New Zealand sees hemp industry as path to revitalizing rural economies

Hemp could be the crop that not only regenerates rural economies but gives farmers another string to their bow, as world demand increases for alternative, hemp-made products.

Meetings on the topic were held during Hemp Awareness Week last week, at Nelson, Lincoln, Dunedin, and Owaka, New Zealand, with speakers from the New Zealand Hemp Industries Association generating discussion about the possible benefits of diversifying into hemp.


Industrial hemp uses

At the moment, hemp products can be used for shelter, construction, textiles, paper, plastics, fuels, but not food or health products, which are restricted because of their association with the illegal cannabis trade. Internationally, New Zealand and Australia are two of the few countries where hemp is regulated strongly.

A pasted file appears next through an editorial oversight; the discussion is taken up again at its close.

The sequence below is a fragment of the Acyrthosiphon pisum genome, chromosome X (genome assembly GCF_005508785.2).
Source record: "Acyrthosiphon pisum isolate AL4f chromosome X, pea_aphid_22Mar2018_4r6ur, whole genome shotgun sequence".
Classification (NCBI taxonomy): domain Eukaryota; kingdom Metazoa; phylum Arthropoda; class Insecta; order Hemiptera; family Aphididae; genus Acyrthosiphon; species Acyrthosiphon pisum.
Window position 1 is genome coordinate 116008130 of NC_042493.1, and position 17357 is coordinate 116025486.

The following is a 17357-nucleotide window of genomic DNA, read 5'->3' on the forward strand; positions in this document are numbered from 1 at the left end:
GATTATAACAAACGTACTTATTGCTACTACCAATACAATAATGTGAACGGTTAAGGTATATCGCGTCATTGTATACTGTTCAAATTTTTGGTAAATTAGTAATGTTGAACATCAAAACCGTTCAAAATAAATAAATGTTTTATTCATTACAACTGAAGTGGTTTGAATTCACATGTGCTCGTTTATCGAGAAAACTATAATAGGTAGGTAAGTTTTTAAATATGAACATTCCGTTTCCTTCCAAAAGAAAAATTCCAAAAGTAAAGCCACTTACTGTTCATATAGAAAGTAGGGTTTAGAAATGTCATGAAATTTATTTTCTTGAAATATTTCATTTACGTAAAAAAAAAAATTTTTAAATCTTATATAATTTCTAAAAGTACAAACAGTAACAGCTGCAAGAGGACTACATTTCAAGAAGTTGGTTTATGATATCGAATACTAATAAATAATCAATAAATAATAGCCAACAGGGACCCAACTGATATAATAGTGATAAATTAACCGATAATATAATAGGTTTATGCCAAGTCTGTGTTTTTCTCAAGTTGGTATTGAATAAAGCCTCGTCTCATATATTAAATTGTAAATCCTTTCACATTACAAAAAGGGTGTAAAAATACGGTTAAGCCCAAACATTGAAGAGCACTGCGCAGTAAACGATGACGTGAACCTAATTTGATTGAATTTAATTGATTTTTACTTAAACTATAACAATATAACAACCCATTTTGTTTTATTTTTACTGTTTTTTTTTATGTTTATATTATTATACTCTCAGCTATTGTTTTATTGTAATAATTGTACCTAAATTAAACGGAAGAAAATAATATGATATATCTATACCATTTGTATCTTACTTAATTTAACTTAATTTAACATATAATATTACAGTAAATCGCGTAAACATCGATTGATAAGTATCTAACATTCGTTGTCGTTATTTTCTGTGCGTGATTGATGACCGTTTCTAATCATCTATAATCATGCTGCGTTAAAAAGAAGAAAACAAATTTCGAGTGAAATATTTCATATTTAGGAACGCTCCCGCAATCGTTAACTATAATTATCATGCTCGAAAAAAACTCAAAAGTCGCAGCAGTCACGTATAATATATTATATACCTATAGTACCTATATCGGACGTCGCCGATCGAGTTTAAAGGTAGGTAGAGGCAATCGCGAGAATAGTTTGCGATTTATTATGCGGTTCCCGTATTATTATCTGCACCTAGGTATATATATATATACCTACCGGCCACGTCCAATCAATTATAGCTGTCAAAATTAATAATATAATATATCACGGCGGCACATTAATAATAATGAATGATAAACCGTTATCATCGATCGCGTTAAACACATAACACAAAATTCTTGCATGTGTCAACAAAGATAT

At the Owaka meeting, New Zealand Hemp Industries Association treasurer Richard Barge said the monetary value of harvesting seed and fibre could equate to $3000 per hectare.

Much higher returns would be possible with industry growth and when all the plant, including leaf and roots, could be used.

He also said hemp could be instrumental in diversifying and regenerating rural economies. Commercial hemp could play a major role as a cash crop on farms as industries move from synthetic to more natural materials.

The plant could be a major earner as countries start to shift towards a more plant-based economy, says grower David Jordan. “If you put yourself into the future and look at what is coming, hemp is one of those things that is coming of age in the new economy that’s on the way.

Hemp is a 126-day crop and can be used either as an annual or rotation crop. Hemp crops are planted in October (in the Southern Hemisphere), and harvested in March followed by a winter grass rotation before being sown back into hemp the following October. A typical yield would be about 10 tonnes a hectare, Jordan said.

Photo credit:

See full article by Carolyn Deverson in NZ Farmer.

See full article by Gerald Piddock in the Southland Times.

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